Imec and sureCore collaborate on SRAM Design IP

sureCore Ltd., the low power SRAM IP company and nanoelectronics R&D center imec today announced that they are collaborating on low-power SRAM IP. The collaboration includes the licensing of a set of imec SRAM design IP to sureCore to expand sureCore’s IP portfolio and a participation in sureCore. Moreover, sureCore will establish a branch in Leuven to tap into the design ecosystem around imec. The Leuven-based sureCore team will consist of highly experienced designers who built up their expertise at imec and who will be instrumental in the collaboration between sureCore and imec.

“This collaboration is strategically very significant for us,” explained Paul Wells, sureCore’s CEO.  “This will enable expertise to be pooled and shared to drive forward the development of low power SRAM IP solutions.  Imec has world renowned silicon process expertise and an extensive IP portfolio that we will access.”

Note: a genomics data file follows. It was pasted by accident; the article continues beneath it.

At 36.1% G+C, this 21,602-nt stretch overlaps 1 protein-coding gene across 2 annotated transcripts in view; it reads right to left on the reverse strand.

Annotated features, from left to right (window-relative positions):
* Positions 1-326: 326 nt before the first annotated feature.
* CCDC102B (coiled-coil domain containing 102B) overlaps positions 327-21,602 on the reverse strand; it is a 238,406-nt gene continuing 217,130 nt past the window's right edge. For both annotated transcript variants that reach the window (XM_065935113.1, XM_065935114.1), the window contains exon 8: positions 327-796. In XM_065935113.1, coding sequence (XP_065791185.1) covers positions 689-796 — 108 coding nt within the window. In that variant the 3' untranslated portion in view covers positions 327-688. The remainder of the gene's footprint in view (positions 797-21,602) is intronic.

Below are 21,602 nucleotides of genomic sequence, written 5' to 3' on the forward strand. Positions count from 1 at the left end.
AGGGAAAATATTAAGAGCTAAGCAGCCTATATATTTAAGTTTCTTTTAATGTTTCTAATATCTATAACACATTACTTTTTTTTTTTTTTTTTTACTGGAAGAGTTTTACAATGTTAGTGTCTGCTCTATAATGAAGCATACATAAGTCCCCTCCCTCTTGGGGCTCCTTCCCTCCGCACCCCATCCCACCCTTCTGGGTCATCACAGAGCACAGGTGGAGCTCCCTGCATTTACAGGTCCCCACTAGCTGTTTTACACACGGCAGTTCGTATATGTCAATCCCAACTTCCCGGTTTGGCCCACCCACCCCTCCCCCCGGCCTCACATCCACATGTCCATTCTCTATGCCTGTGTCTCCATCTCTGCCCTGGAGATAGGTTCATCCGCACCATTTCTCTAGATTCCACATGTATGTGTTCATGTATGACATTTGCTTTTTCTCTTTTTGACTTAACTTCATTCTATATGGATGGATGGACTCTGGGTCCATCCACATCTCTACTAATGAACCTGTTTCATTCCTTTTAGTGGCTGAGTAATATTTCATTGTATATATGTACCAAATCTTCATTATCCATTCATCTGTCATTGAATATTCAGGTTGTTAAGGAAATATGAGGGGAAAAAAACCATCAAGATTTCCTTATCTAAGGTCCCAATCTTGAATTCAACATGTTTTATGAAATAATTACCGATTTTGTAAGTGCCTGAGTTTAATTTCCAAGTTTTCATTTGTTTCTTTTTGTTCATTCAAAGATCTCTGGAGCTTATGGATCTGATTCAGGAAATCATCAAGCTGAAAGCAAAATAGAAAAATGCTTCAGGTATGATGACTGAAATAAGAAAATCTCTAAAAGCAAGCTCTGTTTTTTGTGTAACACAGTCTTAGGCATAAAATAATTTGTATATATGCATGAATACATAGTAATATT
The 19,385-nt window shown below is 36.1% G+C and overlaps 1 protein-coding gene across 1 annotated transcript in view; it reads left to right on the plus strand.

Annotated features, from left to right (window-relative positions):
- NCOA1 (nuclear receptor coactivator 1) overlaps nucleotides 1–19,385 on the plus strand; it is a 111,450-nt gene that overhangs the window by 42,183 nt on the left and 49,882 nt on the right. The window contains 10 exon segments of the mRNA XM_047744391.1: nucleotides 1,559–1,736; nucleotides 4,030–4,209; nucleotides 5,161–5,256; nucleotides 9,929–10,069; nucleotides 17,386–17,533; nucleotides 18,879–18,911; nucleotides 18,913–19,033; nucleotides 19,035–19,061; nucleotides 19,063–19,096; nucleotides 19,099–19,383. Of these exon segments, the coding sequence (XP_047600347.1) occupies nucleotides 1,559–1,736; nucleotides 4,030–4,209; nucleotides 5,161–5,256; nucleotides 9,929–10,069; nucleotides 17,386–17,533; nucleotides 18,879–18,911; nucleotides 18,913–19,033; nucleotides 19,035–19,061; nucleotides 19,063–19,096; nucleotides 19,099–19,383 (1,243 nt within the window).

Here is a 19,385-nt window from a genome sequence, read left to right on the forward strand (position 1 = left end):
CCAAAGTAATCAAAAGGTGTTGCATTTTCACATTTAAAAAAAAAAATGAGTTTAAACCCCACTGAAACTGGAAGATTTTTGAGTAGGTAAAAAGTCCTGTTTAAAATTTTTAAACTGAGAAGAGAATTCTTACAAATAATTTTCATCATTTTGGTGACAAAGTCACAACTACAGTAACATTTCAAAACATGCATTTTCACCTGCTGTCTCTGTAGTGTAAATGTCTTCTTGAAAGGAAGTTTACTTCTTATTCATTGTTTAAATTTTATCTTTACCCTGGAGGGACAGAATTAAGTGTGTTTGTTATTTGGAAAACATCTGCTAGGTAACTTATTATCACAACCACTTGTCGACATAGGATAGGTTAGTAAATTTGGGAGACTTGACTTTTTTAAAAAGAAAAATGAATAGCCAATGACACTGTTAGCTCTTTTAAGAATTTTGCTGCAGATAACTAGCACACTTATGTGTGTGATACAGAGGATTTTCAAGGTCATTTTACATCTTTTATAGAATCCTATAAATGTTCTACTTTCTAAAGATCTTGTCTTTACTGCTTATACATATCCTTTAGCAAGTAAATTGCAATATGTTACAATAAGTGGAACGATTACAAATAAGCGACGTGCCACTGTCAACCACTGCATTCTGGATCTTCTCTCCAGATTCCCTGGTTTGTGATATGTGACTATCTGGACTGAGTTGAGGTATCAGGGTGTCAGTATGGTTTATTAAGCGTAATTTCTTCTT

“We are convinced of the effectiveness of sureCore’s SRAM IP technology to solve the power issues of next generation wearable electronics and Internet of Things (IoT) applications where extending battery life is crucial.  It is also valuable in the networking space where power and heat dissipation are critical considerations,” added Ludo Deferm, Executive Vice President Corporate, Business and Public Affairs at imec. “By licensing a number of our ultra-low power design technology patents to sureCore, we aim at supporting sureCore to further improve the power efficiency of their SRAM IP blocks.”

Guillaume d’Eyssautier, sureCore’s Chairman, commented, “sureCore has identified the window of opportunity for SRAM IP that offers compelling lower power performance of more than 50 percent savings.  This is caused by the discontinuity in Moore’s Law that means that 1 million transistors will cost more and consume more power at 20nm than at 28nm.  As a result, for many applications, 40/28nm bulk CMOS as well as 28nm FDSOI, will be cost effective for a long time, and being able to cut power consumption with better SRAM IP will make a significant commercial difference. We have run a successful 28nm test chip in March last year that delivered more than 50 percent power savings versus industry-standard SRAMs.”


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